The Dominant/Tonic Relationship
I want to start this course by talking about how I view and hear harmony. The first time I was introduced to jazz, I started by studying the different modes, scales, and chords, and I was overwhelmed by the number of different things to learn.
Despite all of this information, I was unable to actually hear or understand what is now, to me, the main point in harmony, logic.
I’ve had a great luck to have teachers, friends, and colleagues as mentors who taught me the exact principles that we are going to explore in this course.
A Simplified View Of Harmony: Tension & Release
In this course, I’m going to simplify a few harmonic concepts that you might have found complicated and difficult to understand. I always try to think that music is usually either resting or heading towards something that is resting.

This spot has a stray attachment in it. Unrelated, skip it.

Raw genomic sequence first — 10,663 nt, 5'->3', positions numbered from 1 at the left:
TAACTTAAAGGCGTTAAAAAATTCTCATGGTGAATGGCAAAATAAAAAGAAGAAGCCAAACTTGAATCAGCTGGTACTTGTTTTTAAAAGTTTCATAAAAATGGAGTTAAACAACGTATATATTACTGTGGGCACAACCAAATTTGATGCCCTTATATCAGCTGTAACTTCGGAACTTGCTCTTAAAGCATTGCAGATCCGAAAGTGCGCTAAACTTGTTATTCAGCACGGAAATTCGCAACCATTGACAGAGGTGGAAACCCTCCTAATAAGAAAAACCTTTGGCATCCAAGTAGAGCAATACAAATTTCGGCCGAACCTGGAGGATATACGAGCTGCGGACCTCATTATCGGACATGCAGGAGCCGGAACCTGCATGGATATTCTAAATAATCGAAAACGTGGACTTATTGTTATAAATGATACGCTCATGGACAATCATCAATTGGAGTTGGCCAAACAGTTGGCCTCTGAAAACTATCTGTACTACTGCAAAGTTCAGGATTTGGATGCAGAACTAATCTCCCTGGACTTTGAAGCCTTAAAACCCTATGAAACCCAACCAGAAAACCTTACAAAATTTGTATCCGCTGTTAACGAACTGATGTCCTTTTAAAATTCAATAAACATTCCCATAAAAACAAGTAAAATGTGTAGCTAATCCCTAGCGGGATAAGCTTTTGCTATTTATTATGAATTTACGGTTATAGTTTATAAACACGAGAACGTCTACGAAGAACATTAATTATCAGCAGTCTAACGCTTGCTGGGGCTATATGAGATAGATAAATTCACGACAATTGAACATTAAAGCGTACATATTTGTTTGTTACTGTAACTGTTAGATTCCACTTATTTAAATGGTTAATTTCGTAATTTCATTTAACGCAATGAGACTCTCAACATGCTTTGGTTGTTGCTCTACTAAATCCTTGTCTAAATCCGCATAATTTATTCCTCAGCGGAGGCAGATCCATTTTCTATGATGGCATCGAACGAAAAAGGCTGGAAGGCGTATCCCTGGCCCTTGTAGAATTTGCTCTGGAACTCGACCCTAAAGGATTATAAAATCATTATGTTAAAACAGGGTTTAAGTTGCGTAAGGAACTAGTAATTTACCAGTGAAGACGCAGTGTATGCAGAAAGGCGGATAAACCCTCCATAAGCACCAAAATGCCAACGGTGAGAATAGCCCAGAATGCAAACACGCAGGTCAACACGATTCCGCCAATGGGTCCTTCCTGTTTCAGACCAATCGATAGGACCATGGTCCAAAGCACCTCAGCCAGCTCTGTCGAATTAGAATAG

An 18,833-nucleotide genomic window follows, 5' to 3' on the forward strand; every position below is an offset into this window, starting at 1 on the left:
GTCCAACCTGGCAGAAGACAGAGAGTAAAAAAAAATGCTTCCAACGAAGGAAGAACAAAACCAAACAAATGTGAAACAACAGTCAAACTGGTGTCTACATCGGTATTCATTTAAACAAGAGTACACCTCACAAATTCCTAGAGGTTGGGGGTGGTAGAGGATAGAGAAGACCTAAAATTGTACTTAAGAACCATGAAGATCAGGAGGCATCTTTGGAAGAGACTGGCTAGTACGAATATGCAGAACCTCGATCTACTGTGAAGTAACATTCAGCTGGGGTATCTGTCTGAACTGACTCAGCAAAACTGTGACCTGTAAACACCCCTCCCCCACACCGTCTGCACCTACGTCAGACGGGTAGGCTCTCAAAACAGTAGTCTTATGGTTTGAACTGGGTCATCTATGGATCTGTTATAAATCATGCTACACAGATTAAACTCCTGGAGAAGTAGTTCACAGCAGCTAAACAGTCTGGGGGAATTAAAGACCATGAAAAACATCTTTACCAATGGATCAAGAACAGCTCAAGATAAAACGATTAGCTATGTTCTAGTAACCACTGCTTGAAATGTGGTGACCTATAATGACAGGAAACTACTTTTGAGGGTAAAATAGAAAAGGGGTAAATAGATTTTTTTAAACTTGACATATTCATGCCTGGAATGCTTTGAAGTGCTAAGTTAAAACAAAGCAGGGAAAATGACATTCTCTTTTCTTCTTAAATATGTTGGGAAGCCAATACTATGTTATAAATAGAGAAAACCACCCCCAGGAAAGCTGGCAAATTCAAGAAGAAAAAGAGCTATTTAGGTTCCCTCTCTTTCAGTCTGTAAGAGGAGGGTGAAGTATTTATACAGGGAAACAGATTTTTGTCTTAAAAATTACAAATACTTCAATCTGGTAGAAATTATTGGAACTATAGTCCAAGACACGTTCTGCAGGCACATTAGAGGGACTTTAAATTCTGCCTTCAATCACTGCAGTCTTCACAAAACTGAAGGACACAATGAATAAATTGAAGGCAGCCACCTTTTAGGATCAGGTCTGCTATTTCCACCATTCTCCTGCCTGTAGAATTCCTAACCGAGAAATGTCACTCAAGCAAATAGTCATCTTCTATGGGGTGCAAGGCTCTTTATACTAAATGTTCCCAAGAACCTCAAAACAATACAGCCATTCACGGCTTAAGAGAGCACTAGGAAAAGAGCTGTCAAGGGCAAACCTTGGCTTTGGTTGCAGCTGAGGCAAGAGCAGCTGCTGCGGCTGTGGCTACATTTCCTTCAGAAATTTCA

Just One Melody For The Whole Course
In this course, we will use only one melody, which first starts with a very common jazz phrase, and ends with notes of a triad.
Usually, melodies come in groups of 4 or 8 notes when playing in 4/4 time, but for the purpose of this course, we will use the melody freely without time.
It doesn’t seem like a lot of material, but I will show you in the following lessons how much you can do with only one melody. Also, if you want a challenge during this course, you can go and transcribe any melody from your favorite player that works over a 251 progression and use it during this course.